Nitric oxide (NO) synthesized from L-arginine is an endogenous vasodilator and inhibitor of platelet adhesion and aggregation. Gram-negative lipopolysaccharide (LPS) can induce NO synthesis, which may mediate the pathophysiologic effects of endotoxemia. In addition, our previous studies suggested that LPS-induced NO may protect against thrombosis in rats. In the present study, male Sprague-Dawley rats given LPS (0.1 mg/kg) i.p. increased their urinary excretion of NO2 + NO3 (stable end-products of NO) by 4.3-fold. Rats given 10 μg/kg/hr i.v. of nitroglycerin (GTN), an exogenous NO donor, showed a similar increase. L-NAME, an inhibitor of NO synthesis, abrogated the increase in urinary NO2 + NO3 in LPS-treated rats but not in rats given GTN. Glomerular thrombosis developed in rats given LPS + L-NAME (thrombosis score = 3.02 ± 0.4), while those given LPS + L-NAME + GTN were largely protected (thrombosis score = 1.37 ± 0.5, P < 0.05). Atrial natriuretic peptide (ANP), an NO-independent vasodilator, neither increased urinary NO2 + NO3 nor prevented glomerular thrombosis (thrombosis score = 2.68 + 0.5, NS). Hydralazine, another vasodilator without effects on NO or platelets, also failed to prevent glomerular thrombosis in rats given LPS + L-NAME. We conclude that in endotoxemia, the antithrombogenic properties of endogenously synthesized NO are important in preventing alomerular thrombosis. The exogenously NO donor, GTN, can substitute for the antithrombogenic effect of endogenous NO. Clinically, administration of NO synthesis inhibitors to treat endotoxic shock may need to be combined with concomitant administration of exogenous NO donors to prevent microvascular thrombosis.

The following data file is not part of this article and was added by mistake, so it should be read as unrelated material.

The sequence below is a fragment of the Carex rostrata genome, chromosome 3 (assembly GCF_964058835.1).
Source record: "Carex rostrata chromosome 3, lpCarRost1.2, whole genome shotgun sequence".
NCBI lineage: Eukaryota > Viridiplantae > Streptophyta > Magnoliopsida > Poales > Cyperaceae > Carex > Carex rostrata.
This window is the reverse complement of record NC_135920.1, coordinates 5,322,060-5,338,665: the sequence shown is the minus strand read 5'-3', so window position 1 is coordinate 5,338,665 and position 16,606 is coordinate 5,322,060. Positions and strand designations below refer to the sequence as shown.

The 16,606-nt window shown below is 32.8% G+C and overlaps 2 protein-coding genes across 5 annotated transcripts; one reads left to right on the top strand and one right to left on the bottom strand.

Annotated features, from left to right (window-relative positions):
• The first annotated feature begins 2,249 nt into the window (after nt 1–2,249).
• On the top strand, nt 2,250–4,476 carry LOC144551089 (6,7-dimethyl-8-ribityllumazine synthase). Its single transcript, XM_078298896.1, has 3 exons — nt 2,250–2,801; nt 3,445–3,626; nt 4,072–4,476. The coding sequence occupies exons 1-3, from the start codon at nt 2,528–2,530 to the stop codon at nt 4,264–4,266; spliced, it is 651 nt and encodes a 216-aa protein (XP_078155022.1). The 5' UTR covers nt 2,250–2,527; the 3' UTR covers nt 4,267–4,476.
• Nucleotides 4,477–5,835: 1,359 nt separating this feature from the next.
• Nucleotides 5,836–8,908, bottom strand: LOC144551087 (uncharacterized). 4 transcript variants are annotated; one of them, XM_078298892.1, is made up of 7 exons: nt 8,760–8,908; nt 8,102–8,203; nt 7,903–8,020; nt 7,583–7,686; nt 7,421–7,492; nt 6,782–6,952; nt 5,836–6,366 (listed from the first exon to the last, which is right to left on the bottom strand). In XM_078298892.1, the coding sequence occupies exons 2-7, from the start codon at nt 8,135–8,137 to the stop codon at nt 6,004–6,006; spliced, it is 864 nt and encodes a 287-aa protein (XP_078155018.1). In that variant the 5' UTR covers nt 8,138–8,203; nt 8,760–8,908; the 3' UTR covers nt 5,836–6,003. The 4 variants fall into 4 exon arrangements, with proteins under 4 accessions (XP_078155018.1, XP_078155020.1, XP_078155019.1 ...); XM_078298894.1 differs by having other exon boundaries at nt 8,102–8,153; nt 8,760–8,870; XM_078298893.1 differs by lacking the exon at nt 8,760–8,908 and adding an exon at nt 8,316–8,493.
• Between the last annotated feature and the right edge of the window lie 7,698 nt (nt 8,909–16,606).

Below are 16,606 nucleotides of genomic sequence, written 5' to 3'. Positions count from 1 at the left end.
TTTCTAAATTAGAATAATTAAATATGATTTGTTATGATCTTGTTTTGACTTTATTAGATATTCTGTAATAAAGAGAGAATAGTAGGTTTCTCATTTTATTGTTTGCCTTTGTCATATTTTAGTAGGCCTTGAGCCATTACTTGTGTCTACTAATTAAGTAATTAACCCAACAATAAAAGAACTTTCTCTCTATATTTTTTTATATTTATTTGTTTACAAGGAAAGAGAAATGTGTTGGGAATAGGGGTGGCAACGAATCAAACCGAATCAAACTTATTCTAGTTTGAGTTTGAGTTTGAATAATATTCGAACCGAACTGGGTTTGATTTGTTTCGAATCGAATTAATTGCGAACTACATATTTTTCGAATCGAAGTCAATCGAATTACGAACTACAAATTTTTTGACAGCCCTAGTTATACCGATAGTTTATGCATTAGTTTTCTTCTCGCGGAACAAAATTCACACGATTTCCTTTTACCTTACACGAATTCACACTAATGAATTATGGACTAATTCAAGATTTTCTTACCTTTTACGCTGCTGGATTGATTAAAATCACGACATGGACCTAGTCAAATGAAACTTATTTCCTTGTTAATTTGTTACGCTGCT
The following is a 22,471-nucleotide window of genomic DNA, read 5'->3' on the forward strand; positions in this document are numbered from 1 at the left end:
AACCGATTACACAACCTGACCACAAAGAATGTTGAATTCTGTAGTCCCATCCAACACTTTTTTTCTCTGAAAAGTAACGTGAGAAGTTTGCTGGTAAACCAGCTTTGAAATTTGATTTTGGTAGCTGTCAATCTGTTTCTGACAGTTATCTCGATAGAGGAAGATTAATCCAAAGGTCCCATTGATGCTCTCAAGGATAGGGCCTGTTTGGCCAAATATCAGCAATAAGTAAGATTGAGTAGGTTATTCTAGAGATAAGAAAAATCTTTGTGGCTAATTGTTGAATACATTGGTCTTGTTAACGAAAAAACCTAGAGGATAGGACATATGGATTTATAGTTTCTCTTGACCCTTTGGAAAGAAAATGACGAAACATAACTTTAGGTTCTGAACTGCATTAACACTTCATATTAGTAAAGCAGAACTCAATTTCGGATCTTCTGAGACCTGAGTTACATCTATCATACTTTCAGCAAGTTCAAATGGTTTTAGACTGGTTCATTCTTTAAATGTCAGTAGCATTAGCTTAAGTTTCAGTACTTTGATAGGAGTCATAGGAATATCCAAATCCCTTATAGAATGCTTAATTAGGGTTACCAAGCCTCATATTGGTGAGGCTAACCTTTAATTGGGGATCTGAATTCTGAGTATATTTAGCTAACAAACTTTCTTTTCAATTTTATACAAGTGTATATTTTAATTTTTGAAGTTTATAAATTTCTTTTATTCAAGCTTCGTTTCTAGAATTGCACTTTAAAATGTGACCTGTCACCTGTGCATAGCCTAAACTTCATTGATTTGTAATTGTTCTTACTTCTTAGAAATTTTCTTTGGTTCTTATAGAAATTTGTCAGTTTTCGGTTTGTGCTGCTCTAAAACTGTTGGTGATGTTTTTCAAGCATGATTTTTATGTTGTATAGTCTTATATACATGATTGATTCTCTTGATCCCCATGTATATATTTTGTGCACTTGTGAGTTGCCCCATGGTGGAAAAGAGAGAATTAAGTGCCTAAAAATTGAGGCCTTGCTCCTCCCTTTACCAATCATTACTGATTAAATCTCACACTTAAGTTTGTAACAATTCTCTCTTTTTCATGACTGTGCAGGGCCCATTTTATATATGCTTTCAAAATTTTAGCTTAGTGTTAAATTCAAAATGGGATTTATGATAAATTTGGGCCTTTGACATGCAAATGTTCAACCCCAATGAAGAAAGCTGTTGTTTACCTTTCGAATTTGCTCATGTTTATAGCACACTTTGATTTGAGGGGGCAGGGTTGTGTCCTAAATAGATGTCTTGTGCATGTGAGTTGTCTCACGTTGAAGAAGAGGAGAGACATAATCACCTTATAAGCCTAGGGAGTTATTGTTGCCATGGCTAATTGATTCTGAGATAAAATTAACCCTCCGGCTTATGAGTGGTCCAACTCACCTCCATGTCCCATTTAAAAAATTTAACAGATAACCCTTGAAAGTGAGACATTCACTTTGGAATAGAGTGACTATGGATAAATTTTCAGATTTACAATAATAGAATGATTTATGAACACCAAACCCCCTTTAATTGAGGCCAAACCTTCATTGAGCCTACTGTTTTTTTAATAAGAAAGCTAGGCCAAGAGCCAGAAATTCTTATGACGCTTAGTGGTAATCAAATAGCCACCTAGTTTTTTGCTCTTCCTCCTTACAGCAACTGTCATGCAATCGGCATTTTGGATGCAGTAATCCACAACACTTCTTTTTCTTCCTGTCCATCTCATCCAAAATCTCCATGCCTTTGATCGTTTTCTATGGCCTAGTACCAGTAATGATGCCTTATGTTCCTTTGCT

ASJC Scopus subject areas